Who to consult about whether a lot is buildable?

Hi there, I saw some other home-building posts in this group, but let me know if this is off topic.
There's a 3485-sqft piece of land for sale near where I live (Seattle). I like its location, and water/sewer are available at the street, but according to the city of Seattle, about half of the lot is declared as "above 40% grade", so certain permit restrictions apply. From a quick, uneducated visual inspection of the lot, it looks to me like it is possible to build a single-family house with a small footprint there - it's not a cliff face or anything. But I'm no builder. So how do I find a LOCAL expert in building on steeply graded lots? Is this expert going to be an engineer, architect, or what? (Even if you're not from Seattle, maybe you can tell me who to look up in the yellow pages...)

touch the lot. Maybe builders will instantly see that as soon as they begin excavating there will be a landslide. On the other hand, maybe the lot is easily regradable. I have no idea.
Second, if builders are willing to work with this lot, I need to know whether we can convince the city of it. The project will probably require some special permits regarding regrading, etc. I need to know how hard it is to get such permits.
Anyone know how to find an expert that can help me with these things? There must be some around, because Seattle is pretty hilly. Come to think of it, I've seen houses on lots much steeper than this one, so it's been done before...
Thanks, and happy building, Eva
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Just about any lot is buildable but is it buildable at reasonable cost?
Only half of the lot is above 40% grade (equivavlent to aprrox a 5/12 roof), what's the rest of the lot like? Are there houses nearby? Their terrain must be similar
The lot is ~50 x 70, so you can put a resonable sized house on it, no yeard or not much.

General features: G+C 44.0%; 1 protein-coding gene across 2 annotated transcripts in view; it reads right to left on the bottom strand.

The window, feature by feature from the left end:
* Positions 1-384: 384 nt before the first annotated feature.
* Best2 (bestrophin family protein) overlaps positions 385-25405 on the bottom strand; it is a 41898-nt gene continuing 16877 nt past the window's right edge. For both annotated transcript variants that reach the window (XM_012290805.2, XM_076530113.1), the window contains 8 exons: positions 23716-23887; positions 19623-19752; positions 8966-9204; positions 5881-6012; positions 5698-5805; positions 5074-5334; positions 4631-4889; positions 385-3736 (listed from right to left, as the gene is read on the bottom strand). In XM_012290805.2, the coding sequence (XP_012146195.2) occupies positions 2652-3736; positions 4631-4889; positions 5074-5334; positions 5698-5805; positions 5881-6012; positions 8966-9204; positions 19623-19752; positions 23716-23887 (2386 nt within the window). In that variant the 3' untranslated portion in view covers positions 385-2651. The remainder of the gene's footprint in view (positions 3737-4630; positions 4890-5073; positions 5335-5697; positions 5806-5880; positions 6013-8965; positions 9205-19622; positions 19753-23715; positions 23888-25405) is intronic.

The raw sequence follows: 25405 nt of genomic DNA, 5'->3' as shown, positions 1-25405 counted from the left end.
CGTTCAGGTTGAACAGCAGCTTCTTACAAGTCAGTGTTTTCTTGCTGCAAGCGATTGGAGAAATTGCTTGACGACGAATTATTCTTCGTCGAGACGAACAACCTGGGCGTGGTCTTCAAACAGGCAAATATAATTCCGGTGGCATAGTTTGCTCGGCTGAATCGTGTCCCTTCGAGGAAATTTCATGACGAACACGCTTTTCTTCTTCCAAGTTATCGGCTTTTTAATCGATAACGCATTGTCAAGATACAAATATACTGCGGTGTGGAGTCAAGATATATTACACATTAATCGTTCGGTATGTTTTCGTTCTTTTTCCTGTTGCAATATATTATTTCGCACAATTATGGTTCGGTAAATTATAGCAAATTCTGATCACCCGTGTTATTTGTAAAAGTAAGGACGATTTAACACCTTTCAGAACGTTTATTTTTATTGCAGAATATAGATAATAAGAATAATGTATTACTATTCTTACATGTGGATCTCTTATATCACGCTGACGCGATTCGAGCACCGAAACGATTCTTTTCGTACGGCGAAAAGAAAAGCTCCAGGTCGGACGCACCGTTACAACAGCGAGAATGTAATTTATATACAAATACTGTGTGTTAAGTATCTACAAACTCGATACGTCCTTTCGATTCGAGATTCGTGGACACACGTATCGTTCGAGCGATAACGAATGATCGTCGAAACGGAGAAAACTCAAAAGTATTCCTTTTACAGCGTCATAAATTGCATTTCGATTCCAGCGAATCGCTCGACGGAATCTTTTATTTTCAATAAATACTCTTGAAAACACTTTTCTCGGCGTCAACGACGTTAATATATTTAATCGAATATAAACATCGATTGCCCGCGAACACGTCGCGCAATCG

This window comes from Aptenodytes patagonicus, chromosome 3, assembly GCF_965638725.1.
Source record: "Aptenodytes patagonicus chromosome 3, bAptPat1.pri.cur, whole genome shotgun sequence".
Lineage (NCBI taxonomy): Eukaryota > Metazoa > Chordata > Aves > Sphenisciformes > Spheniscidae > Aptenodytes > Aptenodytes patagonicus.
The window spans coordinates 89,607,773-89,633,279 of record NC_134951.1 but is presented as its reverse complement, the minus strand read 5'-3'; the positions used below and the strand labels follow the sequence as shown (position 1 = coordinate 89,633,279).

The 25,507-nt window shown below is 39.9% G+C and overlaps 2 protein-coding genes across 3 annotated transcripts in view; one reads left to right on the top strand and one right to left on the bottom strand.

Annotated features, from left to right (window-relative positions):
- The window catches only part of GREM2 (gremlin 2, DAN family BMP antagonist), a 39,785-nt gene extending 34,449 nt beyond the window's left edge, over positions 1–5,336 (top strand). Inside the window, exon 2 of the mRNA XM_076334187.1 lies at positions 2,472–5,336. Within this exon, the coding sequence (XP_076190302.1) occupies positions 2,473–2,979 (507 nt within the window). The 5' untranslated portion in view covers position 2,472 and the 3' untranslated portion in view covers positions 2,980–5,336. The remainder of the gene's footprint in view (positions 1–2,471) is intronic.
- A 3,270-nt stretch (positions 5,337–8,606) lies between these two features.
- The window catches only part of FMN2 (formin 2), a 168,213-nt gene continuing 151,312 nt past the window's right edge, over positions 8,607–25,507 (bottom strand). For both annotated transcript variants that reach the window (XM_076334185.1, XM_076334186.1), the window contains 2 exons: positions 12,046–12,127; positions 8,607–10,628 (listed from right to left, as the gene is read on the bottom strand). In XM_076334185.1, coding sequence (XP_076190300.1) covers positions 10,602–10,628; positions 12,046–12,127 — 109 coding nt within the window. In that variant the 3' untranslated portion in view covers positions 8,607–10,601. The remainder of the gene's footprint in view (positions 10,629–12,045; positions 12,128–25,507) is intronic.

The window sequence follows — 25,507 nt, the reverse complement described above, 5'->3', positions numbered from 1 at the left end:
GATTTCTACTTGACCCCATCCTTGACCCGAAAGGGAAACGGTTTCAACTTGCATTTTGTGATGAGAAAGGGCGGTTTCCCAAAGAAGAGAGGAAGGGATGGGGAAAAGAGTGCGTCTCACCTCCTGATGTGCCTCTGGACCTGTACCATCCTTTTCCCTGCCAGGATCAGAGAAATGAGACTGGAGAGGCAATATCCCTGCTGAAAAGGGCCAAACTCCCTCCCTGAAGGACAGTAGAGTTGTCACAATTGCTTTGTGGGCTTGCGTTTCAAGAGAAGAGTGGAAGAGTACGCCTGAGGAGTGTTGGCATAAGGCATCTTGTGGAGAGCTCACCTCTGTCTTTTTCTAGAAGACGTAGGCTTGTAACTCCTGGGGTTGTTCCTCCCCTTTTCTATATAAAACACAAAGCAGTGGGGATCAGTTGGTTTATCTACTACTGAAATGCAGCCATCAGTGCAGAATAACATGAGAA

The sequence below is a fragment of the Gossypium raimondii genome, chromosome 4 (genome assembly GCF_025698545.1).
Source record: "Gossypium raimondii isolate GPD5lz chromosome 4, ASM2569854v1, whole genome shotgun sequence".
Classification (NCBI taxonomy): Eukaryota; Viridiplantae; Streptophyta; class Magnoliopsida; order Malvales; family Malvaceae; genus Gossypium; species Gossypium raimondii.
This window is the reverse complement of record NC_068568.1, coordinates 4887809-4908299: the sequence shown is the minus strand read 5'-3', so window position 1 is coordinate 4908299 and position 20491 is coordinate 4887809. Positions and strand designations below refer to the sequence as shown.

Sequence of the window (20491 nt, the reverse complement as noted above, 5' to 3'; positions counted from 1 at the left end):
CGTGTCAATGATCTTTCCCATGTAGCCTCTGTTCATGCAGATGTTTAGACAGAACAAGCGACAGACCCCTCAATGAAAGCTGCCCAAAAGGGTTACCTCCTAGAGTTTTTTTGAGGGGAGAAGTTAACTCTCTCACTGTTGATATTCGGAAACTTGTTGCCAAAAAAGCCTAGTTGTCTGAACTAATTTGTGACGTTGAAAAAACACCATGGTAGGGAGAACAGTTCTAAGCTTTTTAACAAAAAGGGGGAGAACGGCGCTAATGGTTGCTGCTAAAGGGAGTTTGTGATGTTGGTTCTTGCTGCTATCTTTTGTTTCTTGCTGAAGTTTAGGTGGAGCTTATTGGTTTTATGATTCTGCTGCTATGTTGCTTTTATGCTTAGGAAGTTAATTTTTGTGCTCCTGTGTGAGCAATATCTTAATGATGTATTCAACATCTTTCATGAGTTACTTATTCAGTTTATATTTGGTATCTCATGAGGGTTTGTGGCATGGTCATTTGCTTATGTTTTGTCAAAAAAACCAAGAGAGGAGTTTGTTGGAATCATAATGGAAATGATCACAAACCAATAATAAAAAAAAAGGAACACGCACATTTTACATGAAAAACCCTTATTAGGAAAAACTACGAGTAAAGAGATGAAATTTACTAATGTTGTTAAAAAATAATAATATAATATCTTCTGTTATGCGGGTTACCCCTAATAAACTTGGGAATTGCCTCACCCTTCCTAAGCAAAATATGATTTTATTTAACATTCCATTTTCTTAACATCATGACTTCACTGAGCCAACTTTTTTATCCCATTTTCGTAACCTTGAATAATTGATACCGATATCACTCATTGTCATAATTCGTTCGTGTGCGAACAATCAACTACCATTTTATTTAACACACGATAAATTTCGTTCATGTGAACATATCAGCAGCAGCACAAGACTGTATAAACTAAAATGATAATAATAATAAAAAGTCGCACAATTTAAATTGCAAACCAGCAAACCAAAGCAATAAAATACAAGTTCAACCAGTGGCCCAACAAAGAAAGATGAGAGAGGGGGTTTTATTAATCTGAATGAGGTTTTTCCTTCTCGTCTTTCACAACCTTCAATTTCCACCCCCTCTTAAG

I would suggest posting to sci.eng.civil for a referral to a local CE in Seattle.
cheers Bob
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I have a 20,000sf parcel that is about half steeply sloped. My lawyer is unsure if he can get the town to approve it!
Good luck.
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You would probably need to start with a soil engineer to test the conditions and then go to an architect and a structural engineer to determine what could be built.

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Based on what you say, you may have a great lot. A lot too difficult and out of the ordinay for a tract house solution, aka an architect's lot. I would find an architect familiar with the governmental restrictions in the area. The architect will have to sort through several kinds of information to give you an answer. I suggest a contract for consultation only. If the regulations, preliminary engineering information, estimated probable building cost, and your budget and program appear to fit, you can consider a design contract. Choose your architect on technical knowledge and how well you work together. Don't be shy about talking to several architects and asking to see examples of relavant work and talking to clients. I'm an architect working on the East Coast, and have seen Seattle. There are some great lots. TB
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There was a series on TV (maybe Discovery Channel?) about building a few "dream houses" and one was in your area. It was on a small lot and a steep hill. They had to dig some deep footings, put in steel beams on piers for supports and a lot of extra work that would not be needed on a more flat piece of land. A high priced architectural firm was involved, along with engineers. It was much more involved than the typical Bob the Builder home.
I'd start with a good architect and a very willing banker. The cost of getting the land ready was considerable compared to a normal house, as was the special equipment needed for construction, such as cranes and staging. If you are thinking "I can put a cute little house there cheap" just move on. If you are thinking "I've got more damned money than I could ever spend and this location is just perfect with the view of the city sewage treatment plant", then go for it.
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You are talking about the home of Skid Row and the underground city aren't you? The area that is prone to sliding down the face of the hill, right? I think I remember Pike's market being 3 or 4 stories tall to get one city block.
All kidding aside, I think you need an architect more than any other trade/profession. He will have contacts with the requisite engineers and will have knowledge, if not influence, about working with the city. Most builders in your area will be at least mildly familiar with the heroics of stabilizing and reworking steep ground. I'm sorry, I don't see a lawyer as being of much use under these circumstances. For that matter, I can't think of many times that they are of much use. ;-)
(top posted for your convenience) ^^^^^^^^^^^^^^^^^^^^^^^^^^^^^^^^^ Keep the whole world singing . . . . DanG (remove the sevens) snipped-for-privacy@7cox.net

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